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“Why are they getting more numerous? Why are they getting brighter? Why are they appearing at lower latitudes?”
Nobody knows for sure, but most of the answers seem to point to human-caused global atmospheric change.
Among the enduring mysteries: Following the explosion, the night skies shone brightly for several nights across Europe all the way to London, 3,000 miles away.
~ ~ ~
But which type of space rock was it?
New evidence from an unlikely source — water vapor in the exhaust plumes of space shuttles launched a century later — points to a comet.
The potential solution comes courtesy some strange clouds that scientists have only recently begun to understand.
Noctilucent clouds are brilliant, and visible only at night. Made of ice particles, they are Earth's highest clouds, forming in the mesosphere some 55 miles over the polar regions during the summer months when, up there, it is around minus 180 degrees Fahrenheit (minus 117 degrees Celsius).
Over the last 125 years, scientists have learned how the clouds form. At temperatures around minus 230 degrees Fahrenheit, dust blowing up from below or falling into the atmosphere from space provides a resting spot for water vapor to condense and freeze.
Defenses Down, Galactic Dust Storm Hits Solar System
Our solar system's natural defenses are down and a vigorous cosmic dust storm is blowing through, according to a new study. The forecast calls for a prolonged and increasing blizzard of small interstellar bits.
While no serious consequences are expected, the extra dust could slightly alter our night sky and might pose an increased risk to spacecraft, which are vulnerable to high-speed impacts from the tiny particles.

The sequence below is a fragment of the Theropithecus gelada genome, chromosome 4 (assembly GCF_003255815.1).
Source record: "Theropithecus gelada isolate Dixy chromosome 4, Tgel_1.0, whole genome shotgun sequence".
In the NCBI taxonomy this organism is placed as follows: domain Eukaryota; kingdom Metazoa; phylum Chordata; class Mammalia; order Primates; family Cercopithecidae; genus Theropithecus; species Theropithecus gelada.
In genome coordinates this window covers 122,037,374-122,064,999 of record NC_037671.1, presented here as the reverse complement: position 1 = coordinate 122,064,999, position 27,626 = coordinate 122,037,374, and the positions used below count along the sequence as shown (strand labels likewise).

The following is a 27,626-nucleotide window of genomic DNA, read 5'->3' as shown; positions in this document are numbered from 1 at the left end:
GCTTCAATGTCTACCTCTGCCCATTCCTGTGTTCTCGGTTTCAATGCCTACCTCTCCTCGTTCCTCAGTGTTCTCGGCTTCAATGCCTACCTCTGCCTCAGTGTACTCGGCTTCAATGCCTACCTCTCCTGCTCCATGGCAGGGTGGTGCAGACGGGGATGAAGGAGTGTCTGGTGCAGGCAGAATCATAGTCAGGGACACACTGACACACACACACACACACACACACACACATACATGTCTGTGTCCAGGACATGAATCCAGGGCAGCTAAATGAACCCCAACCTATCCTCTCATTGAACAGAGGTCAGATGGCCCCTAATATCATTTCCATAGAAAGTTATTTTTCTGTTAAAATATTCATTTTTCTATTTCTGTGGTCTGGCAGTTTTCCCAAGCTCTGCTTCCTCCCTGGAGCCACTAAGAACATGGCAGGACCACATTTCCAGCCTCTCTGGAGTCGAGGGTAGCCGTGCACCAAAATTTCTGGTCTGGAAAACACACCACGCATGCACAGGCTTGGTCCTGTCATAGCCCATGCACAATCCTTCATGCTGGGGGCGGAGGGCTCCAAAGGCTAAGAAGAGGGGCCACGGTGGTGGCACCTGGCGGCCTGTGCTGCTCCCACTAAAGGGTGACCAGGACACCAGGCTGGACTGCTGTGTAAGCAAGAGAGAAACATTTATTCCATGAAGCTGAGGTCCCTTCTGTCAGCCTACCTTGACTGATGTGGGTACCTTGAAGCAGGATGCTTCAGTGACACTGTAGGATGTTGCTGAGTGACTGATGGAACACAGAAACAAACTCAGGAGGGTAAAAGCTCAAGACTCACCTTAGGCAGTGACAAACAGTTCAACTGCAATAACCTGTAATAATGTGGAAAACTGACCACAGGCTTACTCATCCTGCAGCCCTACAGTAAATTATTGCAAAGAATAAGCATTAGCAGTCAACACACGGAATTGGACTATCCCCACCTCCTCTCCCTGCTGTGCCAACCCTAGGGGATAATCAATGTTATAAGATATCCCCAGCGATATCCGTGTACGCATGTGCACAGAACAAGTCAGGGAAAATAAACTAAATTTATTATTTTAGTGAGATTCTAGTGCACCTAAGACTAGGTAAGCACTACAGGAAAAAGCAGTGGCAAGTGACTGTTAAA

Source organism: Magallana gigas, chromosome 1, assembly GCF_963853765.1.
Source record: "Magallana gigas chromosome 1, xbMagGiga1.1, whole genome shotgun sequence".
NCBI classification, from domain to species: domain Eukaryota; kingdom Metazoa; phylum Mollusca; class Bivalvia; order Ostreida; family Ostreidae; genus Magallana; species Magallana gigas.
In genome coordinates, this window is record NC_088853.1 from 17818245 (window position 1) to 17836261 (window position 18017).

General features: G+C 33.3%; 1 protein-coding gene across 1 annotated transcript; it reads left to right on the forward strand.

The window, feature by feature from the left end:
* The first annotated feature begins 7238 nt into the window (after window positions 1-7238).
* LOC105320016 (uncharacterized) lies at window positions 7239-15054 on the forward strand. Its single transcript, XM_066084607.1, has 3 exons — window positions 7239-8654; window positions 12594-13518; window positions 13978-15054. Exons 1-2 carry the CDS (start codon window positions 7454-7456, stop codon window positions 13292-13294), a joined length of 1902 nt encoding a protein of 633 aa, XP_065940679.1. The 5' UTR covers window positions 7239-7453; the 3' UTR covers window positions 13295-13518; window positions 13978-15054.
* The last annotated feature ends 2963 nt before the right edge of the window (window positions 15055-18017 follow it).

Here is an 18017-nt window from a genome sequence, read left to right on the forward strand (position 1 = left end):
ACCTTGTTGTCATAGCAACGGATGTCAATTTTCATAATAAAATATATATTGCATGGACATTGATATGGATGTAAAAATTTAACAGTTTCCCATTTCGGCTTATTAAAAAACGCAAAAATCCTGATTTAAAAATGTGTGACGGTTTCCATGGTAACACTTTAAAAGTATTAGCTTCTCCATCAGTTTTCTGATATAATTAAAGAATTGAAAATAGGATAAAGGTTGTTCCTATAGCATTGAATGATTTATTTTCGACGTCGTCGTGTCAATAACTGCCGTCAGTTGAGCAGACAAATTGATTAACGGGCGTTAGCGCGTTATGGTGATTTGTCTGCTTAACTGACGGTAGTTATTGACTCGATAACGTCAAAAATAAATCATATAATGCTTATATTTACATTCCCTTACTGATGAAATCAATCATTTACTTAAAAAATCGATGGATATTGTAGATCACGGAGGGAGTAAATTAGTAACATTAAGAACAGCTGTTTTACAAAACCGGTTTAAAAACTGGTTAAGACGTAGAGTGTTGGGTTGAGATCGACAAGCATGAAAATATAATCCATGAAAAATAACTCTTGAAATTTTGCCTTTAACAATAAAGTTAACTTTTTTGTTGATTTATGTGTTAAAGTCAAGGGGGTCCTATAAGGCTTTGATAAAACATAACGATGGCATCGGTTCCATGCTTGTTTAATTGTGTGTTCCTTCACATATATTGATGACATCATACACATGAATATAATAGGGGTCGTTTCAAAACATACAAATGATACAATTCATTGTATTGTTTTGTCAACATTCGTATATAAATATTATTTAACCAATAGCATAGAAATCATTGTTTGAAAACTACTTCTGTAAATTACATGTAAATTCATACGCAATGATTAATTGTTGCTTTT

The whole scenario is also a vivid reminder that there is no such thing as empty space.
The number of incoming particles recently tripled and the pace is expected to grow over the next decade. Terrestrial weather and climate will not likely be affected, but more shooting stars could grace the night sky, said the study's leader, Markus Landgraf of the European Space Agency (ESA).
The fresh influx is related to a periodic weakening of the Sun's magnetic field.
The discovery was made using data from ESA's Ulysses spacecraft, which orbits the Sun on a noncircular path between Earth and Jupiter and his been monitoring the situation since 1992. The probe detects small particles and, based on direction, mass and speed, figures out which ones came from outside the solar system.
The number of interstellar dust grains increased from four per day, per meter in 1997 to 12 per day in 2000, Landgraf said. The results were announced earlier this month. He expects the rate to stay constant until 2005, and then increase by another factor of 3 prior to 2013.
Originally posted by axiomuser
The paranoid part of me says, 2009 + 3 years = 2012
Originally posted by DataWraith
but the flashes were actually pink, there was about 2 dozen flashes during the time I was watching 9-10pm GMT, one was right overhead but there was no thunderclap or rumble, apart form the that I was more suprised at the pink colouration of the lightning.
2009 has been a good year for noctilucent clouds--and that's no surprise. Noctilucent clouds almost always surge during years of solar minimum such as 2009. No one fully understands the link, but here is a popular idea: Low solar activity allows the upper atmosphere to cool, promoting the formation of tiny ice crystals that make up noctilucent clouds
“I suspect, as many of us feel, that it is global change, but I fear we don’t understand it,” Wickwar said. “It’s not as simple as a temperature change.”
Other theories abound to explain the observed changes in the clouds. Human-caused increases in atmospheric methane, which oxidizes into carbon dioxide and water vapor, could be providing more water for ice in the stratosphere. Increases in the amount of cosmic or terrestrial dust in the stratosphere could also increase the number of brightly shining clouds
the blob floating around the Alaskan seas has been identified as algae.
Originally posted by miss_sky
lotsa strange things happening lately, you have the land uplifting and the blob floating around the Alaskan waters and now these clouds, i wonder if its all connected somehow?
Originally posted by Hezzaj
reply to post by axiomuser
2012 is the year the Mayans predicted the world ends . . . on the 21st December or something like that . . .